Free Content Analysis of care-seeking pathways of tuberculosis patients in Guangxi, China, with and without decentralised tuberculosis services

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Abstract:

SETTING: Tuberculosis (TB) care has been decentralised to township hospitals in a rural, poor area of Guangxi, China, since 1 April 2005. Routine county-based TB care was provided in a comparable control area.

OBJECTIVE: To compare patients' care-seeking behaviours between the intervention and control groups.

METHODS: In February 2007, all 230 new pulmonary TB smear-positive patients registered in the intervention and control groups between 1 April 2005 and 31 July 2006 were approached; of these, 171 were surveyed using a structured questionnaire. Their patient records were reviewed to minimise recall bias.

RESULTS: Patients in the intervention group spent less for treating TB symptoms prior to TB diagnosis compared with the control group (P < 0.01). Travel costs were lower in the intervention than control group, but the difference was not statistically significant (P > 0.05). Diagnostic delays for patients in the intervention and control groups were respectively 26 and 38 days (t = −0.835, P> 0.05). Logistic regression suggested that visiting county general hospitals tended to prolong patient diagnostic delay and cost more before TB diagnosis.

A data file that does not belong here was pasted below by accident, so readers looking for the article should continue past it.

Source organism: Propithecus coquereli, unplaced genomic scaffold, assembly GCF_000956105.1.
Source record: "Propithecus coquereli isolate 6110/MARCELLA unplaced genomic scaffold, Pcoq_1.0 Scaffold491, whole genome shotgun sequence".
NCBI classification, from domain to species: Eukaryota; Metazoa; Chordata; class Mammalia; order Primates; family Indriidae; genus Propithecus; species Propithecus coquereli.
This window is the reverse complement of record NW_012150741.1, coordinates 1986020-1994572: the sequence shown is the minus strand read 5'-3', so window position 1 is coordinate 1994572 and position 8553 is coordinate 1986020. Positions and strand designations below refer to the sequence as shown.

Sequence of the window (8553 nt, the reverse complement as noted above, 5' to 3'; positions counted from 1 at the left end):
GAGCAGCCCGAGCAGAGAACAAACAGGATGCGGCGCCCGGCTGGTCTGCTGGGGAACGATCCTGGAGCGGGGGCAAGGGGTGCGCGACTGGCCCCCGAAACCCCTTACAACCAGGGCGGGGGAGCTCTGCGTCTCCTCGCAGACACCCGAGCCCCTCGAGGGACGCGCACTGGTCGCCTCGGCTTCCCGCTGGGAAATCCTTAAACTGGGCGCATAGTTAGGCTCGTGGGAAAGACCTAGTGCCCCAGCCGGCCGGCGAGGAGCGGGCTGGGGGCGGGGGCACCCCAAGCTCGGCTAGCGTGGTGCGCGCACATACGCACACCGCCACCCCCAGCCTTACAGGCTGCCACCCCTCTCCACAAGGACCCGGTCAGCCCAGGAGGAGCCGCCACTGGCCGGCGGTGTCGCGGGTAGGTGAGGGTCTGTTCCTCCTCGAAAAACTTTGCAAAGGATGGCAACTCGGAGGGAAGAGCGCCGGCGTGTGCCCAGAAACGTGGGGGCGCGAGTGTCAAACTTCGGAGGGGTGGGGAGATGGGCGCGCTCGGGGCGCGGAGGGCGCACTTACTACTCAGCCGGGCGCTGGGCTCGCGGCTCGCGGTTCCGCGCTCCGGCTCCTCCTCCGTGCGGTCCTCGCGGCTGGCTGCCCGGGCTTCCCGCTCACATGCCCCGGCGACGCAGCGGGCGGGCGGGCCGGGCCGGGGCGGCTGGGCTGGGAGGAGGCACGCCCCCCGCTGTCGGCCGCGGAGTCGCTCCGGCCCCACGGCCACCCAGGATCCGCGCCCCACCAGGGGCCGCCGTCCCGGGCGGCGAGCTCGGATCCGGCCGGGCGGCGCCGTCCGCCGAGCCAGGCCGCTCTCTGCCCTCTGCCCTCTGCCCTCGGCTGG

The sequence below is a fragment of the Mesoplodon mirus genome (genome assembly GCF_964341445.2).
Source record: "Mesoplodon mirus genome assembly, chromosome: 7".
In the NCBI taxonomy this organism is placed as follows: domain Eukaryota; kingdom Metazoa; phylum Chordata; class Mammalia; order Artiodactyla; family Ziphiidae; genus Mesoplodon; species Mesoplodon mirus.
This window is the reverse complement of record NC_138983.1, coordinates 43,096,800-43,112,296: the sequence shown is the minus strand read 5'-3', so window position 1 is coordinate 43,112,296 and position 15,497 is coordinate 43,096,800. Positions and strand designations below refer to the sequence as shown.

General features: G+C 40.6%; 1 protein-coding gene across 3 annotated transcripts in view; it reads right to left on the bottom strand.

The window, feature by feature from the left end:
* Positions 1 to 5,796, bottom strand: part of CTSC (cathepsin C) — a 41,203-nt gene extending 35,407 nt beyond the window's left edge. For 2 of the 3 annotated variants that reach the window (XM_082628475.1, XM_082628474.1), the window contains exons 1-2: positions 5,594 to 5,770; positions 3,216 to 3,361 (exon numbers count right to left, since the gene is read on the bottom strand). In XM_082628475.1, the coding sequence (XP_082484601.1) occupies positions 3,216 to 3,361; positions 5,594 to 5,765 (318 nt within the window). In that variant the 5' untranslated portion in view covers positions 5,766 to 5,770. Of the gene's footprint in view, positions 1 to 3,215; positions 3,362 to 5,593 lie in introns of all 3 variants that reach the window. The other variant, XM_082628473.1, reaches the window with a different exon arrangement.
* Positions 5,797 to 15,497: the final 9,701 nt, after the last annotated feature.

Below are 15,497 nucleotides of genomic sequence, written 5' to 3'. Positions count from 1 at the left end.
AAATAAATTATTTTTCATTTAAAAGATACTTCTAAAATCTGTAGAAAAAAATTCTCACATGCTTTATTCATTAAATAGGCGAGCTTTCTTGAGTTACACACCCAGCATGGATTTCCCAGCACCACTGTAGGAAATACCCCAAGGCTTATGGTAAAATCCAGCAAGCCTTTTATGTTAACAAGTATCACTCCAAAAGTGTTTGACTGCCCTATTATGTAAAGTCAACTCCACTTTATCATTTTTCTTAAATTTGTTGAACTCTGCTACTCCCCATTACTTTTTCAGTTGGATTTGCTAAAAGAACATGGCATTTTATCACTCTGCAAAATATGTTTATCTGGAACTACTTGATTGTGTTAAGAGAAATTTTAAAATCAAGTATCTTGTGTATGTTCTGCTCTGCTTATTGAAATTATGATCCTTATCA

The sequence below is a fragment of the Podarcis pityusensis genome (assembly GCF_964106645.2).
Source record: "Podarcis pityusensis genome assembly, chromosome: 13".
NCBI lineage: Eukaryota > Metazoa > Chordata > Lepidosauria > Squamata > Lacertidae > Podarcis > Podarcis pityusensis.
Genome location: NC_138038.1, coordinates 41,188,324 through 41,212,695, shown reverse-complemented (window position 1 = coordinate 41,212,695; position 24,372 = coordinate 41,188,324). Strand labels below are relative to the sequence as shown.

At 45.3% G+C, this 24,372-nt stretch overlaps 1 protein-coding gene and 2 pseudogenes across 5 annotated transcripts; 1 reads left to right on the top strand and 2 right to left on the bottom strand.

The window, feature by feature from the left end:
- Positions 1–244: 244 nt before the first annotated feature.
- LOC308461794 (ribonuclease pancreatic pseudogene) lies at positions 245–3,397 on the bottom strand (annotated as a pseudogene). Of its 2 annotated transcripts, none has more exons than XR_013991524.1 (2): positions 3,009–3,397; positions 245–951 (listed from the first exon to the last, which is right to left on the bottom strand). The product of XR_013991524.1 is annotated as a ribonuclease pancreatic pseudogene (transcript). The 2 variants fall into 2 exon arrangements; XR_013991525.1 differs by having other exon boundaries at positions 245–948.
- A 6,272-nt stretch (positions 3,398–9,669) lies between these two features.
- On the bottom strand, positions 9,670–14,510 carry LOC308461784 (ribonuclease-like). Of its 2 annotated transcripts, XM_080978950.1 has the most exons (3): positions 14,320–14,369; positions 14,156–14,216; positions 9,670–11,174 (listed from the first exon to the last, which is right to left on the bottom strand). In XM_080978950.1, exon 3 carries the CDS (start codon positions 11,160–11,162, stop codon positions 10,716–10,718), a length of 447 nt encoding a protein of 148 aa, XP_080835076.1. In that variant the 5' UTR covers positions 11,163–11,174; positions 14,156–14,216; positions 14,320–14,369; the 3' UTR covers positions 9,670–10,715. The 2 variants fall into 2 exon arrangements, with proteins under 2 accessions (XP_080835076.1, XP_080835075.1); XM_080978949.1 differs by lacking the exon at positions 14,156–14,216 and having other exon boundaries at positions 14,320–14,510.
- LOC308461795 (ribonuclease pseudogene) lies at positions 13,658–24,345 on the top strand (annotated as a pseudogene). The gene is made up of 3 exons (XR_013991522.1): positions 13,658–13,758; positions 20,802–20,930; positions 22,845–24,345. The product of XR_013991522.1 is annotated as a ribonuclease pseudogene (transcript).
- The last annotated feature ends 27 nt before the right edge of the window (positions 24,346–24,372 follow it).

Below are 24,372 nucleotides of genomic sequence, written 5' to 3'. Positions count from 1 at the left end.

CONCLUSION: Decentralising TB services to township hospitals brought TB care closer to rural patients, shortened TB patient care-seeking pathways and reduced costs before TB diagnosis.

Keywords: China; access; care pathway; decentralisation; tuberculosis

Document Type: Regular Paper

Affiliations: 1: Nuffield Centre for International Health and Development, University of Leeds, Leeds, UK 2: Guangxi Provincial Health Bureau, Guangxi, China 3: Guangxi Centre for Disease Control and Prevention, Guangxi, China

Publication date: April 1, 2009

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  • The International Journal of Tuberculosis and Lung Disease publishes articles on all aspects of lung health, including public health-related issues such as training programmes, cost-benefit analysis, legislation, epidemiology, intervention studies and health systems research. The IJTLD is dedicated to the continuing education of physicians and health personnel and the dissemination of information on tuberculosis and lung health world-wide.

    Certain IJTLD articles are selected for translation into French, Spanish, Chinese or Russian. They are available on the Union website

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